evolving the spec (was: forking Markdown.pl?)
waylan at gmail.com
Fri Feb 29 10:56:33 EST 2008
With all this discussion about evolving the spec, I think we want to
remember the philosophy behind Markdown to begin with. Go re-read the
Overview of the syntax rules.
As the very first line says:
> Markdown is intended to be as easy-to-read and easy-to-write as is feasible.
Personally, some of the "holes" in the current syntax rules are
actually the "features" that makes this statement true. As
implementors, we want a strict spec because it's easier to implement,
but that does not always result in easier to read and/or write.
Take the discussion a short time ago on this list regarding whitespace
allowed at the start of a list item. A quick read of the rules would
indicate the the `*` or number should be the first item on that line.
In practice, markdown.pl allows up to 3 spaces at the start of a list
item. While J.G. agreed (IIRC) that that probably is a bug that should
be fixed, we learned through the course of that conversation that a
number of people actually are relying on that "bug" as a "feature",
and in fact, if the "bug" was "fixed", their documents would break.
Admittedly, why those three spaces were allowed to begin with is
beyond me, but when we consider the philosophy behind Markdown, we
realize that it is *easy* for a writer to inadvertently add a space to
the beginning of a line of text, but *hard* for that same writer (or
future editor) to find that space to remove it later. Therefore, as
crazy as is sounds, this "bug" is a "feature" when the philosophy is
taken into consideration. My guess is that this is also why J.G.
"doesn't give a rip" about a spec. A spec doesn't fit his
understanding of the philosophy behind Markdown (which he wrote).
Now, before you all write me off as insane, this is actually why I
think Markdown 2.0 is a good idea. By moving to 2.0, we don't have to
worry about backward compatibility (Markdown 2.0 should not allow
those 3 spaces). There have been various situations (some edge cases,
some not) that are not addressed in the current rules, and AFAIK those
rules have never been updated to address them. A new set of rules
would open the doors for all kinds of possibilities. However, in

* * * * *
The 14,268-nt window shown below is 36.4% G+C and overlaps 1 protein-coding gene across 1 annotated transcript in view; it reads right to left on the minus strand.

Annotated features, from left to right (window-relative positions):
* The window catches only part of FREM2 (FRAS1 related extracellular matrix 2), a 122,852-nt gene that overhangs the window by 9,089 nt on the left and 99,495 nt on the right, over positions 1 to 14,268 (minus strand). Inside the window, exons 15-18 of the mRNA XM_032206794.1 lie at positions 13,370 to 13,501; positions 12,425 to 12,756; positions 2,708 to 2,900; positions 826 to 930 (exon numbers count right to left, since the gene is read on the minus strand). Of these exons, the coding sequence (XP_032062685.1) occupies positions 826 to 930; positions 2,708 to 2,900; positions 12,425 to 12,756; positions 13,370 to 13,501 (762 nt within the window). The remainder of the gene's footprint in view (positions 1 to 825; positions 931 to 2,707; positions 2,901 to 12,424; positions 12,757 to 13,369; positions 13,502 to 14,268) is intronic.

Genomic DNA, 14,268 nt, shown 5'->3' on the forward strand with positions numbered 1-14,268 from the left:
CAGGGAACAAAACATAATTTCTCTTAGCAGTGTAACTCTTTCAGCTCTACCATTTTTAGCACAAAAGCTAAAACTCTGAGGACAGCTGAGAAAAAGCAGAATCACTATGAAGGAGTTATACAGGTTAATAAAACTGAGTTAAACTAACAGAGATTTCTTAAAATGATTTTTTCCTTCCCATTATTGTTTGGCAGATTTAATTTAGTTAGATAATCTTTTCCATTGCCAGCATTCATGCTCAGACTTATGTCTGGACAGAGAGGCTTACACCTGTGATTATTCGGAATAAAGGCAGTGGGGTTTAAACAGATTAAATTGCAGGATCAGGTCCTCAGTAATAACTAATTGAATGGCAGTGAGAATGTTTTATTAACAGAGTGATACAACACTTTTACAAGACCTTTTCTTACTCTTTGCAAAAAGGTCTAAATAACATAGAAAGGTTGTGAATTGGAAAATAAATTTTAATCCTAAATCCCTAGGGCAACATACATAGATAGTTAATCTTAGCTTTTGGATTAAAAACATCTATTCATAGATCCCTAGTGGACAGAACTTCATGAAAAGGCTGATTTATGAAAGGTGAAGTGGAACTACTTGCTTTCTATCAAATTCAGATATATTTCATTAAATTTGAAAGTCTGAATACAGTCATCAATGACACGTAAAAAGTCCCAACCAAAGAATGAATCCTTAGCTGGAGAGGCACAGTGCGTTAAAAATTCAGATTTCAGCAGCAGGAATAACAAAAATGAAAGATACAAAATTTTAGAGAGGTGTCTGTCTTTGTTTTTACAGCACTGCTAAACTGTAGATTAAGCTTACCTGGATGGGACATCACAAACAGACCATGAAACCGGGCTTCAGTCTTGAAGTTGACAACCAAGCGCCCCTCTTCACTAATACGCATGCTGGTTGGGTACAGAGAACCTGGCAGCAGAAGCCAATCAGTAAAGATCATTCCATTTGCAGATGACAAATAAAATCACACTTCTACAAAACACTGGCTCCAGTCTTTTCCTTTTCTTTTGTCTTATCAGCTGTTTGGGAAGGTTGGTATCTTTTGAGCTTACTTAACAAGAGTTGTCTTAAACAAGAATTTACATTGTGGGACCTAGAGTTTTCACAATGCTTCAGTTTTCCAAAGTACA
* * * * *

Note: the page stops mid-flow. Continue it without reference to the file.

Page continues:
writing those rules, I think we need to keep that philosophy at the
For example, many people will propose various additional syntax to
accomplish different things. In general I would be opposed to nearly
every one when considering this excerpt from the current rules:
> Markdown is not a replacement for HTML, or even close to it. Its syntax is
> very small, corresponding only to a very small subset of HTML tags. The
> idea is not to create a syntax that makes it easier to insert HTML tags.
> In my opinion, HTML tags are already easy to insert. The idea for
> Markdown is to make it easy to read, write, and edit prose.
That's not to say that there are no valid arguments to add additional
syntax, but the arguments for those new rules would need to be very
convincing. After all, that's what attracted me to Markdown in the
first place. I hate editing HTML. Don't get me wrong, I know my way
around an html document, but even standards compliant, well structured
html can start to look like tag-soup the more you stare at it. On the
other hand, I can send a Markdown document to someone that has never
seen html and they **should** be able to read and understand most, if
not all, of the "markup" immediately. Lets keep it that way!
If you notice, I never suggest that Markdown 2.0 should be a "spec",
but rather an updated set of syntax *rules*. I've already explained my
reasons above, but just wanted to make sure that's clear. I suspect
that is also what Micheal Fortin is trying to say in his response to
Yuri's suggestion of a Markdown 2.0 spec. Personally, I believe that
if a spec is created (with all the strictness that that entails), then
we will have moved to far from the philosophy behind Markdown and what
we have will no longer be Markdown but some derivative that subscribes
to a different philosophy. That's not something I'm interested in.
On Fri, Feb 29, 2008 at 3:49 AM, Yuri Takhteyev <qaramazov at gmail.com> wrote:
> > Anyway, a spec for Markdown Extra would contain a spec for Markdown as
> > well, wouldn't it?
> I think the whole enterprise would be a lot more valuable, if we
> produce a combined spec, which would be self-contained, and call it
> Markdown 2.0.
> I don't think we necessarily need a formal grammar. What we need is
> to create a document, starting with "Markdown Syntax" perhaps, throw a
> bunch of questions at it, settle on the answers, incorporate them into
> a spec. Perhaps we can use the wiki at http://markdown.infogami.com/
> for this.
> (BTW, I just cleaned up the wiki removing links to unrelated sites and
> reorganizing the rest into what seemed like a more coherent set of
> - yuri
> Markdown-Discuss mailing list
> Markdown-Discuss at six.pairlist.net
waylan at gmail.com
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